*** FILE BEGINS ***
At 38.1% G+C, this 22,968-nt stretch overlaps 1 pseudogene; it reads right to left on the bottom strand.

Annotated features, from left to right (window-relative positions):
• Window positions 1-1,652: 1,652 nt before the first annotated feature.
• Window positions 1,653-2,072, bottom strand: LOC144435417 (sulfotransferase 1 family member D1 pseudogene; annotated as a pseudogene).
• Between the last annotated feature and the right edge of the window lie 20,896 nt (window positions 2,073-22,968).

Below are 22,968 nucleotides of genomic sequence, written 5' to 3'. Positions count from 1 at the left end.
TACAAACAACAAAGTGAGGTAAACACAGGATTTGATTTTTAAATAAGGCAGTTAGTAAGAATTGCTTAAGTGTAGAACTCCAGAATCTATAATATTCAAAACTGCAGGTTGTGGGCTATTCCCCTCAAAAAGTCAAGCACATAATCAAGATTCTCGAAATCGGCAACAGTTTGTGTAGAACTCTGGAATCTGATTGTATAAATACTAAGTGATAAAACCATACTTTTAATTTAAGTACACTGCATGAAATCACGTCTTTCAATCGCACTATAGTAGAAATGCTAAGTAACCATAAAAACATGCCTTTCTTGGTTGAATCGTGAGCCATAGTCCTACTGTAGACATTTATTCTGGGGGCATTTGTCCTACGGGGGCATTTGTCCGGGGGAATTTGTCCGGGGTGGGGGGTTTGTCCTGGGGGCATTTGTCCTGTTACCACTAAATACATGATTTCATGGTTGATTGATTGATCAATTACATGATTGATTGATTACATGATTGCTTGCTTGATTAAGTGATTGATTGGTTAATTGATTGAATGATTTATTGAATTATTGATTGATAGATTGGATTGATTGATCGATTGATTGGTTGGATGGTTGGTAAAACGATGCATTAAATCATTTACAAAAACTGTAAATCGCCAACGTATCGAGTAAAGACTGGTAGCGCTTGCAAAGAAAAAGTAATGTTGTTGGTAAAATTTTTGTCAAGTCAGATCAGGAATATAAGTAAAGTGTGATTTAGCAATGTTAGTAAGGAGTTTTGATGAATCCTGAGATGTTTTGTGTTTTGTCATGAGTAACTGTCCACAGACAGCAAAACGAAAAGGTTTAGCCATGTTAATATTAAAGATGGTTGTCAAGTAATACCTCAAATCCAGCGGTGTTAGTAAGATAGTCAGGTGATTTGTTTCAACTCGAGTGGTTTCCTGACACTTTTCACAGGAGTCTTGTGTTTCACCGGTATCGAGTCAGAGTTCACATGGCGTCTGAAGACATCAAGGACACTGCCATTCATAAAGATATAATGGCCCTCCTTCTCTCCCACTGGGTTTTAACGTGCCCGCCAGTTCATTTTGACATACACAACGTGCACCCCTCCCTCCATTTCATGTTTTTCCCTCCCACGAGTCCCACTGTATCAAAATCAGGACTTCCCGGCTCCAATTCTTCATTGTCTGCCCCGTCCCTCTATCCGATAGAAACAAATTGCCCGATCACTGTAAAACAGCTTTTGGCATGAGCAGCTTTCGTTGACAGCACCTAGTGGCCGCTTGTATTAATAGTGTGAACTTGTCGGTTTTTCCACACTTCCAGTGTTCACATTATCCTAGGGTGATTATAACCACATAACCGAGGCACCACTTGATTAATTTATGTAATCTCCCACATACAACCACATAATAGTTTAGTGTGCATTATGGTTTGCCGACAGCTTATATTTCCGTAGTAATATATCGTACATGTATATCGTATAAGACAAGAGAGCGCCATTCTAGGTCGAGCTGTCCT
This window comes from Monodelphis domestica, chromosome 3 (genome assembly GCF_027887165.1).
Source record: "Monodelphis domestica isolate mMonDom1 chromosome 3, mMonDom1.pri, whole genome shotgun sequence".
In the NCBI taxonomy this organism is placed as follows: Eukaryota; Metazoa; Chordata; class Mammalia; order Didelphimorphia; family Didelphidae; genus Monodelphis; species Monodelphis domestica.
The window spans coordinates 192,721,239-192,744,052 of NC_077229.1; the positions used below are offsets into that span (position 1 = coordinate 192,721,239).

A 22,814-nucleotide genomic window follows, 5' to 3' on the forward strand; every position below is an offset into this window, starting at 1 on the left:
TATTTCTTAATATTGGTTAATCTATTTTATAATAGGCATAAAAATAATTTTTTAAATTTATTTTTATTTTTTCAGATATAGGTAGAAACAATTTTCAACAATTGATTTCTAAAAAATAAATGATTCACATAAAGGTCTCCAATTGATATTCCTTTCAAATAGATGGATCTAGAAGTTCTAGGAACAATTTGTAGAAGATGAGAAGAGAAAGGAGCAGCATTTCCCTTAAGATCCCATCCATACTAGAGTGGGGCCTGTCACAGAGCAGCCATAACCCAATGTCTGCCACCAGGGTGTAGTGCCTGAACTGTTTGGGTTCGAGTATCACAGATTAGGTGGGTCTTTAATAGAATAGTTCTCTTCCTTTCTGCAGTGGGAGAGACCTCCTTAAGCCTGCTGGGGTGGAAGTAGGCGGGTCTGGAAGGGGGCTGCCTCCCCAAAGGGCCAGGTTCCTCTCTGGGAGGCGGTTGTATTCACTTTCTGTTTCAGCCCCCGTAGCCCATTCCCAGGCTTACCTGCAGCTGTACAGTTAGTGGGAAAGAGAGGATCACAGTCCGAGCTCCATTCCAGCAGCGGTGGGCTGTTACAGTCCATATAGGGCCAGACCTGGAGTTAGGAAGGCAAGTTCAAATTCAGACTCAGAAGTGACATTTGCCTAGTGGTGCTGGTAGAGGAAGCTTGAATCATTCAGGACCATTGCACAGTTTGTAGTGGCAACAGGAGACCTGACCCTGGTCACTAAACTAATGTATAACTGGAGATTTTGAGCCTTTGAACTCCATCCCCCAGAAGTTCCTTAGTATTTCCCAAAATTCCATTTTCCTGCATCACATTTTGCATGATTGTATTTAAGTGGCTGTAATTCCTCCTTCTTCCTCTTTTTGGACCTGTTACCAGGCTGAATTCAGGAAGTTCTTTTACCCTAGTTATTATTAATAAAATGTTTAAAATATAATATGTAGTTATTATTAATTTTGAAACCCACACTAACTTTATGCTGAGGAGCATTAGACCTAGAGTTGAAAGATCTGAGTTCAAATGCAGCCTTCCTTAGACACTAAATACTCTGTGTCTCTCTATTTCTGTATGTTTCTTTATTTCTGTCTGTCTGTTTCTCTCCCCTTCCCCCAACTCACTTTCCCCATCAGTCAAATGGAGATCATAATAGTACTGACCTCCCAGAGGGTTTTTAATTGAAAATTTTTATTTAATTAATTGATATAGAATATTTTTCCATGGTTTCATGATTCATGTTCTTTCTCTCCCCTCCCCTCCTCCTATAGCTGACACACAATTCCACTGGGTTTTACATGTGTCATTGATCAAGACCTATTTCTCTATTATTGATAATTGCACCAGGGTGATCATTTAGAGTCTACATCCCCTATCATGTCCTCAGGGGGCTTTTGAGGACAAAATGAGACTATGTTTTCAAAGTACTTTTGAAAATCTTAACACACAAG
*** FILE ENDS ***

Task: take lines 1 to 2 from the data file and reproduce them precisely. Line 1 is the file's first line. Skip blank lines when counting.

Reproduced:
At 38.1% G+C, this 22,968-nt stretch overlaps 1 pseudogene; it reads right to left on the bottom strand.

Annotated features, from left to right (window-relative positions):